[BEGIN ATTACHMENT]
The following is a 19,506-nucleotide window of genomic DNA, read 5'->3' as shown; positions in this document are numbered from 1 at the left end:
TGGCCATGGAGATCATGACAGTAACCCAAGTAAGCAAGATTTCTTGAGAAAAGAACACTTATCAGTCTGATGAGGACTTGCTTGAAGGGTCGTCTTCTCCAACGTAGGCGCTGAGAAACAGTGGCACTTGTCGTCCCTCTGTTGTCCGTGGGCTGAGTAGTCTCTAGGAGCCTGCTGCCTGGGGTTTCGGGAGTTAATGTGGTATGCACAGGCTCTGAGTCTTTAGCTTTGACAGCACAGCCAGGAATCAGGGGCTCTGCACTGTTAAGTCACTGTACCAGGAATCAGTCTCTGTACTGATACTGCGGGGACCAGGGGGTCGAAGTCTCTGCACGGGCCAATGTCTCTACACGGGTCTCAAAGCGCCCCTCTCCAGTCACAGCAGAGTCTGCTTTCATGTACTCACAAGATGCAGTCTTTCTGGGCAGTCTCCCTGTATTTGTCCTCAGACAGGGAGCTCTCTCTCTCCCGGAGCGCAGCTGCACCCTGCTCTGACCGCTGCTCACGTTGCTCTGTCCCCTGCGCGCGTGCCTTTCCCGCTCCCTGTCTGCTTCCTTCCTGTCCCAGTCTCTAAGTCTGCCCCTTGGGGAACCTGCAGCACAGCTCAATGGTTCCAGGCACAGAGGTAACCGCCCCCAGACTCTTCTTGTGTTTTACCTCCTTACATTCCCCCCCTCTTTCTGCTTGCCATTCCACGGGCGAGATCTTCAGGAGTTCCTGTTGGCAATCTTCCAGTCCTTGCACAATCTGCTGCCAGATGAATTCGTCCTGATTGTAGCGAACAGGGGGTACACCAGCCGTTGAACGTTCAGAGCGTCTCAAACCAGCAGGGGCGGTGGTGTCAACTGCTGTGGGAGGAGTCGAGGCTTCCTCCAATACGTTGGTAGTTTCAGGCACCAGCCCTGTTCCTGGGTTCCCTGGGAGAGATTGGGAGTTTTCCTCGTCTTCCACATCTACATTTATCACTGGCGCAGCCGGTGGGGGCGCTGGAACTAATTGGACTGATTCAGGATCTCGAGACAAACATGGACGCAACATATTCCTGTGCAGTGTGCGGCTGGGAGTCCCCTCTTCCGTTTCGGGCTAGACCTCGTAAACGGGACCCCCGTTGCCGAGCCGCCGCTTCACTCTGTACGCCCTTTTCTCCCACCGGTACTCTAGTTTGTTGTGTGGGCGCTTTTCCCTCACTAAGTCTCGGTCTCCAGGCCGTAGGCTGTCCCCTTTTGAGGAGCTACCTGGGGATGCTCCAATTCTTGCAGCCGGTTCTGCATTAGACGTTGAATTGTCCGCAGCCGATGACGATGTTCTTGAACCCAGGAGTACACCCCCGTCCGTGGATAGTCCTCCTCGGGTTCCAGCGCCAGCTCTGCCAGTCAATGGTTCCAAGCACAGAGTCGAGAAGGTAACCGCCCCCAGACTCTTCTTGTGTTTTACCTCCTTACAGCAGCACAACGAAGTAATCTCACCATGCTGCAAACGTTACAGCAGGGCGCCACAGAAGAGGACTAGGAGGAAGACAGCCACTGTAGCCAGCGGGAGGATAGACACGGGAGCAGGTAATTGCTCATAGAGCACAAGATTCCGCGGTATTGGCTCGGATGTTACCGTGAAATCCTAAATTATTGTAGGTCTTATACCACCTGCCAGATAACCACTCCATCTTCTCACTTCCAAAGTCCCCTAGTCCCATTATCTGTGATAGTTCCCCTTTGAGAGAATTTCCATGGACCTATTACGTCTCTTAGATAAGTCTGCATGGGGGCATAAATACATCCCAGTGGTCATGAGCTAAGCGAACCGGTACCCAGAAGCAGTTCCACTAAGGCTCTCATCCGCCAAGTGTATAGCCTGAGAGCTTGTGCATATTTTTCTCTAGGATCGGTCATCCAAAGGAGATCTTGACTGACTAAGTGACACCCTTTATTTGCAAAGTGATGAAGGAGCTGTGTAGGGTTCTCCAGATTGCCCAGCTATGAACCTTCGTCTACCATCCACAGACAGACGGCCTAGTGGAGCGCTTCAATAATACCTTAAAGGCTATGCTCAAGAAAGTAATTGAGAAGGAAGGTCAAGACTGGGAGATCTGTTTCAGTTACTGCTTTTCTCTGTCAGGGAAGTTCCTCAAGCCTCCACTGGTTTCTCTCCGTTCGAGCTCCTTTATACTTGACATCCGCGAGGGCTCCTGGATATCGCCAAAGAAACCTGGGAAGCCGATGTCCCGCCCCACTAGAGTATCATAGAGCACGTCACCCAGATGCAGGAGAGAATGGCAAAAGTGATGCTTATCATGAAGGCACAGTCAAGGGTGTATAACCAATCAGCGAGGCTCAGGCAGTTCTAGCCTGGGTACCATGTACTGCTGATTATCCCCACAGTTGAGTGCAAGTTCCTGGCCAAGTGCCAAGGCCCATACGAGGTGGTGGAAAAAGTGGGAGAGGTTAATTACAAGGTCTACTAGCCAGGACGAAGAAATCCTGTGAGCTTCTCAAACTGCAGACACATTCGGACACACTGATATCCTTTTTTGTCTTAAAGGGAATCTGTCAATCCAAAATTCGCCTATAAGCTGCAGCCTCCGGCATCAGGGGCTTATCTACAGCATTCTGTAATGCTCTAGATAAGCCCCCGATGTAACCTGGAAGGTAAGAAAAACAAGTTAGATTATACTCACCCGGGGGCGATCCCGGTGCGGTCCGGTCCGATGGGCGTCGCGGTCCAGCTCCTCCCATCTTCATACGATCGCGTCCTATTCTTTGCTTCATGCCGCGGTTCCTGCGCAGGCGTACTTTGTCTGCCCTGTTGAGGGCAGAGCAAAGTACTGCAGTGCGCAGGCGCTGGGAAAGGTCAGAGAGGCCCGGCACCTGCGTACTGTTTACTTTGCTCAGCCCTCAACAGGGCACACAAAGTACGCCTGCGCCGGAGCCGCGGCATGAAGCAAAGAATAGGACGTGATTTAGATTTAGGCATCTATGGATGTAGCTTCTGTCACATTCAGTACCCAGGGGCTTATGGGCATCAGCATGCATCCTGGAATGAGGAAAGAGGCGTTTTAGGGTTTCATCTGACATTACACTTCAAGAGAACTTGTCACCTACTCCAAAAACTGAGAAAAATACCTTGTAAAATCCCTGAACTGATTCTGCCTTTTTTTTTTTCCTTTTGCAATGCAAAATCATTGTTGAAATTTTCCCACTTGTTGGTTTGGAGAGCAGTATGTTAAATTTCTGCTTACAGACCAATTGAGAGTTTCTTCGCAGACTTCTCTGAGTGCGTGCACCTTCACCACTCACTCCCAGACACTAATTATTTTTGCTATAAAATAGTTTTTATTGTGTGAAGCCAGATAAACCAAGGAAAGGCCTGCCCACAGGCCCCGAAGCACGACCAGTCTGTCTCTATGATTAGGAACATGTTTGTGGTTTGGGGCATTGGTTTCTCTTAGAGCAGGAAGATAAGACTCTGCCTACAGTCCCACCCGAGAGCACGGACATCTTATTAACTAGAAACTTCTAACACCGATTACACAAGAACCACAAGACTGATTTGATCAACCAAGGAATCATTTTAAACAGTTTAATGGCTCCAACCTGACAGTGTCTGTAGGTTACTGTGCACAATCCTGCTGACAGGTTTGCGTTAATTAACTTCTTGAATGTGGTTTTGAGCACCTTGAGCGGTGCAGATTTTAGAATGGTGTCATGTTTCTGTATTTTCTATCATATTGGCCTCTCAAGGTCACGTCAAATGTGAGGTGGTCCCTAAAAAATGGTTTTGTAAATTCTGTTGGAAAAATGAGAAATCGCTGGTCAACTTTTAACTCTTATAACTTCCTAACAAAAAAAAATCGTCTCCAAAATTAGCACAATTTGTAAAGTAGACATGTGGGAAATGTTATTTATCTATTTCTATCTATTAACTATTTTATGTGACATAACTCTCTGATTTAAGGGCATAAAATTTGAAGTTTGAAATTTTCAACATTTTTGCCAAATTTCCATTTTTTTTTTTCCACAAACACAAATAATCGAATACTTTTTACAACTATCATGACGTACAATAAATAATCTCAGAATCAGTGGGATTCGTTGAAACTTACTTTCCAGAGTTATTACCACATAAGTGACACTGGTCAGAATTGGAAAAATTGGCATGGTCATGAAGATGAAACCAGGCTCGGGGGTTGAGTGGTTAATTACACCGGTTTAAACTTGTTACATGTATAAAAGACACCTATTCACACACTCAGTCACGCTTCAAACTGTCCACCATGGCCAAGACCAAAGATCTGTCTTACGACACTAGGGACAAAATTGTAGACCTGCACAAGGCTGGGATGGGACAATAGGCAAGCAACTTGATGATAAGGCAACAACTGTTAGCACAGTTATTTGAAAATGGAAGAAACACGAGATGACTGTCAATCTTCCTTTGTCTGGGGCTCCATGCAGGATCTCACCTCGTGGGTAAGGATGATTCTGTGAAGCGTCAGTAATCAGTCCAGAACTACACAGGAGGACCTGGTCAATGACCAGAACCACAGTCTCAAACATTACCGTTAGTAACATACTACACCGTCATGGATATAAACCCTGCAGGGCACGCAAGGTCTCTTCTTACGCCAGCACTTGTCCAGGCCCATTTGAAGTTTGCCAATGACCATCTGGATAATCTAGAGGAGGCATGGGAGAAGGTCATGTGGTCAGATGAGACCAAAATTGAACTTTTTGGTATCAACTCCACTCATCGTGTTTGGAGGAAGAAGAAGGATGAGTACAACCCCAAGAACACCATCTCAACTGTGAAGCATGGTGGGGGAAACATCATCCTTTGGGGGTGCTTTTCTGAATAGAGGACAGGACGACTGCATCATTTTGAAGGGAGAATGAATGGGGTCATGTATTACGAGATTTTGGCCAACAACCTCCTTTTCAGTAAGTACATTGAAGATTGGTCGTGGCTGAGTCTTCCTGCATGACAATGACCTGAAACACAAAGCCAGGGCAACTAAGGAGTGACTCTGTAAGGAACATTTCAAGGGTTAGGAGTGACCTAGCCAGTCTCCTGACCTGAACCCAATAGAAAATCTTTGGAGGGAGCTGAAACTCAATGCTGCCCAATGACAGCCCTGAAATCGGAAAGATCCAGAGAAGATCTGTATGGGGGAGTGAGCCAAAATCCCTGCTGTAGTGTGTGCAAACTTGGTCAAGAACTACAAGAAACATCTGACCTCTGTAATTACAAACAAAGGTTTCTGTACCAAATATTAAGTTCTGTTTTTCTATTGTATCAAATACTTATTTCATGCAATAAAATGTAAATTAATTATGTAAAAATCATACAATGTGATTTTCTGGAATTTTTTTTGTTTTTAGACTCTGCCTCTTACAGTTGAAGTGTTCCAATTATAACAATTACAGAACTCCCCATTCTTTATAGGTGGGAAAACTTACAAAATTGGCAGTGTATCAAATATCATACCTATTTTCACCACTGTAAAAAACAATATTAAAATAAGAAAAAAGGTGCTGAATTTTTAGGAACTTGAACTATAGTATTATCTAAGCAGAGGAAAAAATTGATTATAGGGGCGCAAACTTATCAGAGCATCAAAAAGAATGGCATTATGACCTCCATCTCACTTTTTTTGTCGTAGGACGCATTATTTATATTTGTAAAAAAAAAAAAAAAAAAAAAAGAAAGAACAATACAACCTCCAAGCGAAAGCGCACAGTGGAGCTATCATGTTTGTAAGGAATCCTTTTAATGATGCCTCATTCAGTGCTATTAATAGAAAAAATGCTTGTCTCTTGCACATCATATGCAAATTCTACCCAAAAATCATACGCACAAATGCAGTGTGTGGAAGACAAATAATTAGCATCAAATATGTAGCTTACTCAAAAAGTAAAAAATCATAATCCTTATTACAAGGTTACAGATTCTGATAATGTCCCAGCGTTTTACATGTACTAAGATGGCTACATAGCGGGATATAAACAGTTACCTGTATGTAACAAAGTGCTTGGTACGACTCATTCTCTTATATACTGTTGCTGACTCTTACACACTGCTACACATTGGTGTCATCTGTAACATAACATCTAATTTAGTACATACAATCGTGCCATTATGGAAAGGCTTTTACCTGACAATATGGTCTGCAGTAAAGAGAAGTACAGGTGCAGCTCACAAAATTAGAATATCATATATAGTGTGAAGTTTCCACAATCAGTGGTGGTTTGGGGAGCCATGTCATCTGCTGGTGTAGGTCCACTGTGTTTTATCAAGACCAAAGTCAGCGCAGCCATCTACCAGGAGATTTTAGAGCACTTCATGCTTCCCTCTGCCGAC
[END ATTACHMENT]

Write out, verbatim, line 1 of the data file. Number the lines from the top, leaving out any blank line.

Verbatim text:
The following is a 19,506-nucleotide window of genomic DNA, read 5'->3' as shown; positions in this document are numbered from 1 at the left end: